>>> pass does the real analysis, which can load the AST of function bodies on
>>> This approach can be used to achieve cross translation unit analysis for
>>> the clang Static Analyzer to some extent, but similar approach could be
>>> applicable to Clang Tidy and other clang based tools.
>>> While this method is not likely to be a silver bullet for the Static
>>> Analyzer, I did some benchmarks to see how feasible this approach is. The
>>> baseline was running the Static Analyzer without the two pass analyis, the
>>> second one was running using the framework linked above.
>>> For a 150k LOC C projects I got the following results:
>>> The size of the serialized ASTs was: 140MB
>>> The size of the indexes (textual representation): 4.4MB
>>> The time of the analysis was bellow 4X
>>> The amount of memory consumed was bellow 2X
>>> All in all it looks like a feasible approach for some use cases.
>>> I also tried to do a benchmark on the LLVM+Clang codebase. Unfortunately
>>> I was not able to run the analysis due to some missing features in the AST
>>> Importer. But I was able to serialize the ASTs and generate the indices:
>>> The siye of the serialized ASTs: 45.4 GB
>>> The siye of the function index: 1,6GB
>>> While these numbers are less promising, I think there are some
>>> opportunities to reduce them significantly.
>>> I propose the introduction of an analysis mode for exporting ASTs. In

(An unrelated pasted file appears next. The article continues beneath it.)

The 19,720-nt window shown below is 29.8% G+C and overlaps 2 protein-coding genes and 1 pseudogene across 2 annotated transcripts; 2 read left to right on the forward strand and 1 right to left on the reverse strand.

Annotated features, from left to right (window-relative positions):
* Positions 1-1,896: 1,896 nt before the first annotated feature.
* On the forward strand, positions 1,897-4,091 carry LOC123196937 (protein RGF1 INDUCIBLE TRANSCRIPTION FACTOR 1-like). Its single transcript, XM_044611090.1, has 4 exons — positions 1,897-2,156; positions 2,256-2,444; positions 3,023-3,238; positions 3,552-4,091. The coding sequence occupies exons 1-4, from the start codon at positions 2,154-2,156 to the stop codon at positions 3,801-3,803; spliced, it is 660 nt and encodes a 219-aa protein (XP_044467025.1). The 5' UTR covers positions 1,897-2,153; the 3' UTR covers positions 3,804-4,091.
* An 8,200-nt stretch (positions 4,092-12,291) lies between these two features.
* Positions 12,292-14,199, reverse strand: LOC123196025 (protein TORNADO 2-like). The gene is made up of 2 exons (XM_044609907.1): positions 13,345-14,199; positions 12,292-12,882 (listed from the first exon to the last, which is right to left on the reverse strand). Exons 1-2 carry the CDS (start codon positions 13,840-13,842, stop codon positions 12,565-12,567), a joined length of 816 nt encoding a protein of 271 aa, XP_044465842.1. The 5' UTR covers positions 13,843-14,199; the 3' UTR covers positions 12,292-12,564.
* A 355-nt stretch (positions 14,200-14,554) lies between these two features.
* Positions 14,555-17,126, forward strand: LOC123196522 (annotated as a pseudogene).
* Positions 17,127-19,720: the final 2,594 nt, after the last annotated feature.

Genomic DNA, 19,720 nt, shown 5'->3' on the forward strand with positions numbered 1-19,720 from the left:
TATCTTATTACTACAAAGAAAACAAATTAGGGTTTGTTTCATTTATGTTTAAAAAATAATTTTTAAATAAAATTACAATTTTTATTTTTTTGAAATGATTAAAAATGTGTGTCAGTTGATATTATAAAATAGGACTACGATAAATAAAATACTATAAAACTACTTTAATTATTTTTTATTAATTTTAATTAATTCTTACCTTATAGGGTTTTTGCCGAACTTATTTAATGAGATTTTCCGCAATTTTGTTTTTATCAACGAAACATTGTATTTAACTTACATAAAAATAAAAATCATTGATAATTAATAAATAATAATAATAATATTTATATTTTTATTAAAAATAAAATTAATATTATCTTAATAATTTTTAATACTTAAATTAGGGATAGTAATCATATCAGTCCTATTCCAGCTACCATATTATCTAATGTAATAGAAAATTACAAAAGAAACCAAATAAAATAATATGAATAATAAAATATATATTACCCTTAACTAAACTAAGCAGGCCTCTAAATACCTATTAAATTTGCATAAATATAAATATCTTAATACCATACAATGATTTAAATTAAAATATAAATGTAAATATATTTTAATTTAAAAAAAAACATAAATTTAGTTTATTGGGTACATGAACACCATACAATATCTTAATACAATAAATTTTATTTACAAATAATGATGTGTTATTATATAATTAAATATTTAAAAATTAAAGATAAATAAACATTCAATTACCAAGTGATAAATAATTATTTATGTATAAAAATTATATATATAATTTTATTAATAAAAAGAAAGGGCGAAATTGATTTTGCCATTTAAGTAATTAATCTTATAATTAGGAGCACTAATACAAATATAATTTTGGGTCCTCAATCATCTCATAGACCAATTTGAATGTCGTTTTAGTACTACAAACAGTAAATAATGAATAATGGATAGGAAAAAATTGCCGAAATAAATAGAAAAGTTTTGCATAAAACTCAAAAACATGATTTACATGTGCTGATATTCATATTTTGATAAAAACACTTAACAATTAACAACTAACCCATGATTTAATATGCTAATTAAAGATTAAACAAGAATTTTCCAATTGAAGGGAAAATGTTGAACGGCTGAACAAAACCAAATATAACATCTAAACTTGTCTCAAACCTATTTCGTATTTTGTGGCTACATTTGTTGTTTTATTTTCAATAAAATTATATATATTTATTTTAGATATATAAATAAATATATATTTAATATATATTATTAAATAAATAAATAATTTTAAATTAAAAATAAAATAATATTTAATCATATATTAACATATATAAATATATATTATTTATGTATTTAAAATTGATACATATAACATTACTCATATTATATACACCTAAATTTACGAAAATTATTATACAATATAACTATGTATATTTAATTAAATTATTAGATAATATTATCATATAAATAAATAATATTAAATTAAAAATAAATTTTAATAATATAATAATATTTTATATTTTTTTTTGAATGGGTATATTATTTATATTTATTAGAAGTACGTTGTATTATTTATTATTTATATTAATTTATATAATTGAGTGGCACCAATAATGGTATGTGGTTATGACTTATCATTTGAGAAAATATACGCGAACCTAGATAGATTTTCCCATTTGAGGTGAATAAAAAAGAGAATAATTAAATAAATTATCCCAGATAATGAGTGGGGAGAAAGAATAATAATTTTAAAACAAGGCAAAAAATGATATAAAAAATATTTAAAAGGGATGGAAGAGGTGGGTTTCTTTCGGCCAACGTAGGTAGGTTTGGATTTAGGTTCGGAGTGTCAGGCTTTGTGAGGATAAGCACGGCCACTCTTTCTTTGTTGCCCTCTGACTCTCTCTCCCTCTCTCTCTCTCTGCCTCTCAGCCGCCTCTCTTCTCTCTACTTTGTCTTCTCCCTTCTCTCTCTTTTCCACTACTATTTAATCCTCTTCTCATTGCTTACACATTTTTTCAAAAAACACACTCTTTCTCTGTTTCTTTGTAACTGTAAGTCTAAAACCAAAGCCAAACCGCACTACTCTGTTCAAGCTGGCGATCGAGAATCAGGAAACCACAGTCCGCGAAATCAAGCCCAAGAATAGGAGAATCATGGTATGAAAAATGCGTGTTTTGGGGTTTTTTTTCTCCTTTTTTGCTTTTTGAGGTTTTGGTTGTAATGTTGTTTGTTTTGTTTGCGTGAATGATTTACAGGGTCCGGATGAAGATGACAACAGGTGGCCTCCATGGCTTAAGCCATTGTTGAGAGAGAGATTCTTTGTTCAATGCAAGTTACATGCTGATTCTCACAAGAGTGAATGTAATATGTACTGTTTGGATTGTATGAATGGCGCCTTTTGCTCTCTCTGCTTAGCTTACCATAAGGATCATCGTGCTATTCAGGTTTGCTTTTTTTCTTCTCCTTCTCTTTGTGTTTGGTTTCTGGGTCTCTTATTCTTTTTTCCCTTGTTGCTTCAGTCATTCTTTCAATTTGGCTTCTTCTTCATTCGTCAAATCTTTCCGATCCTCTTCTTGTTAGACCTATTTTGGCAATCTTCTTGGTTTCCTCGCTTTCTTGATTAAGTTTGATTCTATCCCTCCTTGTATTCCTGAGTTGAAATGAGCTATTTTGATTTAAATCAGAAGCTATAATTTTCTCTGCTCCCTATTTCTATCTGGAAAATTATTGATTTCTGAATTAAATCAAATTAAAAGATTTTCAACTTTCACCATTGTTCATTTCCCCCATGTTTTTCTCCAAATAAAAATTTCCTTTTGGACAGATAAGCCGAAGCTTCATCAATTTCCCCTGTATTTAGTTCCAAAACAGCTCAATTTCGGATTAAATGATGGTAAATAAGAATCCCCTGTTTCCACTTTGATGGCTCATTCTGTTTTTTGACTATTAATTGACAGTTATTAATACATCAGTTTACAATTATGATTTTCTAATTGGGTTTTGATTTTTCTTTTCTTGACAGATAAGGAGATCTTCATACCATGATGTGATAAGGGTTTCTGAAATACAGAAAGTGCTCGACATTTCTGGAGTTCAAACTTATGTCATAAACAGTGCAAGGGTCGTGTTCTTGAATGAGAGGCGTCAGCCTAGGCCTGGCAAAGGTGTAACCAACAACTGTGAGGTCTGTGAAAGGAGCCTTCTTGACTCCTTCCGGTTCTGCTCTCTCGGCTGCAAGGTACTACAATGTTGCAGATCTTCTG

>>> analysis mode the AST exporter would not emit the function body of a
>>> function for several cases:
>>> - In case a function is defined in a header, do not emit the body.
>>> - In case the function was defined in an implicit template
>>> specialisation, do not emit the body.
>>> I think after similar optimizations it might be feasible to use this
>>> approach on LLVM scale projects as well, and it would be much easier to
>>> implement Clang based tools that can utilize cross translation unit
>>> In case the analyzer gets a new interprocedural analysis method that
>>> would increase the performance the users of this framework would profit
>>> from that approach immediately.
>>> Does a framework like this worth mainlining and working on? What do you
>>> (Note that, AST Importer related improvements are already being
>>> mainlined by Yury et al. My question is about the "analysis mode" for
>>> exporting ASTs, and a general framework to consume those exported ASTs.)